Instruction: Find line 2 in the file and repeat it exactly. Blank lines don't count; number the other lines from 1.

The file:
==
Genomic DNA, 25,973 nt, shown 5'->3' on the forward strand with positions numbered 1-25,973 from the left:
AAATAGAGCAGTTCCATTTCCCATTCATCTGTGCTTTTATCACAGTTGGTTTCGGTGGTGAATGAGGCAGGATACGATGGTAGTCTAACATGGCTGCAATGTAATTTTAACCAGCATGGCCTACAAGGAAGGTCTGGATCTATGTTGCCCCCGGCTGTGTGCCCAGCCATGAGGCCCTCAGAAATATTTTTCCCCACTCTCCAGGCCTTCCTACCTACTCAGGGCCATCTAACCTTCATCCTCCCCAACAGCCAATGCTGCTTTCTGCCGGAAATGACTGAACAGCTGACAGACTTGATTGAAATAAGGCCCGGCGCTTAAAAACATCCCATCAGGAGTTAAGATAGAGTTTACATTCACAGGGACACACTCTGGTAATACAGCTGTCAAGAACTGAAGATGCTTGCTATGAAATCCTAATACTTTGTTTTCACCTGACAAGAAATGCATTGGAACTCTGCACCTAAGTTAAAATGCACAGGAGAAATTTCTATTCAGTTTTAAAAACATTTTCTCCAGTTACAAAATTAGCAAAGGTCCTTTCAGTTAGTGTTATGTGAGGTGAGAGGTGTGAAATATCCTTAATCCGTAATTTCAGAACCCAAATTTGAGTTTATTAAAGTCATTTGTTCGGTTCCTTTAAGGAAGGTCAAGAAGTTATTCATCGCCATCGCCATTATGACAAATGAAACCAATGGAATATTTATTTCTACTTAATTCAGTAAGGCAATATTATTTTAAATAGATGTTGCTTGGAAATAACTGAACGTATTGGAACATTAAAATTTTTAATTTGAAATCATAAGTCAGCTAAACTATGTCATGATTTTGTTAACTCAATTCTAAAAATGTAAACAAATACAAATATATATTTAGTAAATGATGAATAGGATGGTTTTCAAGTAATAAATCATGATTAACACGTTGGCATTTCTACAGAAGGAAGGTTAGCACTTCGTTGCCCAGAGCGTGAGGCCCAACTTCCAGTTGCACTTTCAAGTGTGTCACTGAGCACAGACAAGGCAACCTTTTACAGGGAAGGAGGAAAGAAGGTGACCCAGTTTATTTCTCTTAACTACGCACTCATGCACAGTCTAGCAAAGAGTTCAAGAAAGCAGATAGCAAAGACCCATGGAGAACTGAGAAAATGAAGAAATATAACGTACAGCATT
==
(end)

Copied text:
AAATAGAGCAGTTCCATTTCCCATTCATCTGTGCTTTTATCACAGTTGGTTTCGGTGGTGAATGAGGCAGGATACGATGGTAGTCTAACATGGCTGCAATGTAATTTTAACCAGCATGGCCTACAAGGAAGGTCTGGATCTATGTTGCCCCCGGCTGTGTGCCCAGCCATGAGGCCCTCAGAAATATTTTTCCCCACTCTCCAGGCCTTCCTACCTACTCAGGGCCATCTAACCTTCATCCTCCCCAACAGCCAATGCTGCTTTCTGCCGGAAATGACTGAACAGCTGACAGACTTGATTGAAATAAGGCCCGGCGCTTAAAAACATCCCATCAGGAGTTAAGATAGAGTTTACATTCACAGGGACACACTCTGGTAATACAGCTGTCAAGAACTGAAGATGCTTGCTATGAAATCCTAATACTTTGTTTTCACCTGACAAGAAATGCATTGGAACTCTGCACCTAAGTTAAAATGCACAGGAGAAATTTCTATTCAGTTTTAAAAACATTTTCTCCAGTTACAAAATTAGCAAAGGTCCTTTCAGTTAGTGTTATGTGAGGTGAGAGGTGTGAAATATCCTTAATCCGTAATTTCAGAACCCAAATTTGAGTTTATTAAAGTCATTTGTTCGGTTCCTTTAAGGAAGGTCAAGAAGTTATTCATCGCCATCGCCATTATGACAAATGAAACCAATGGAATATTTATTTCTACTTAATTCAGTAAGGCAATATTATTTTAAATAGATGTTGCTTGGAAATAACTGAACGTATTGGAACATTAAAATTTTTAATTTGAAATCATAAGTCAGCTAAACTATGTCATGATTTTGTTAACTCAATTCTAAAAATGTAAACAAATACAAATATATATTTAGTAAATGATGAATAGGATGGTTTTCAAGTAATAAATCATGATTAACACGTTGGCATTTCTACAGAAGGAAGGTTAGCACTTCGTTGCCCAGAGCGTGAGGCCCAACTTCCAGTTGCACTTTCAAGTGTGTCACTGAGCACAGACAAGGCAACCTTTTACAGGGAAGGAGGAAAGAAGGTGACCCAGTTTATTTCTCTTAACTACGCACTCATGCACAGTCTAGCAAAGAGTTCAAGAAAGCAGATAGCAAAGACCCATGGAGAACTGAGAAAATGAAGAAATATAACGTACAGCATT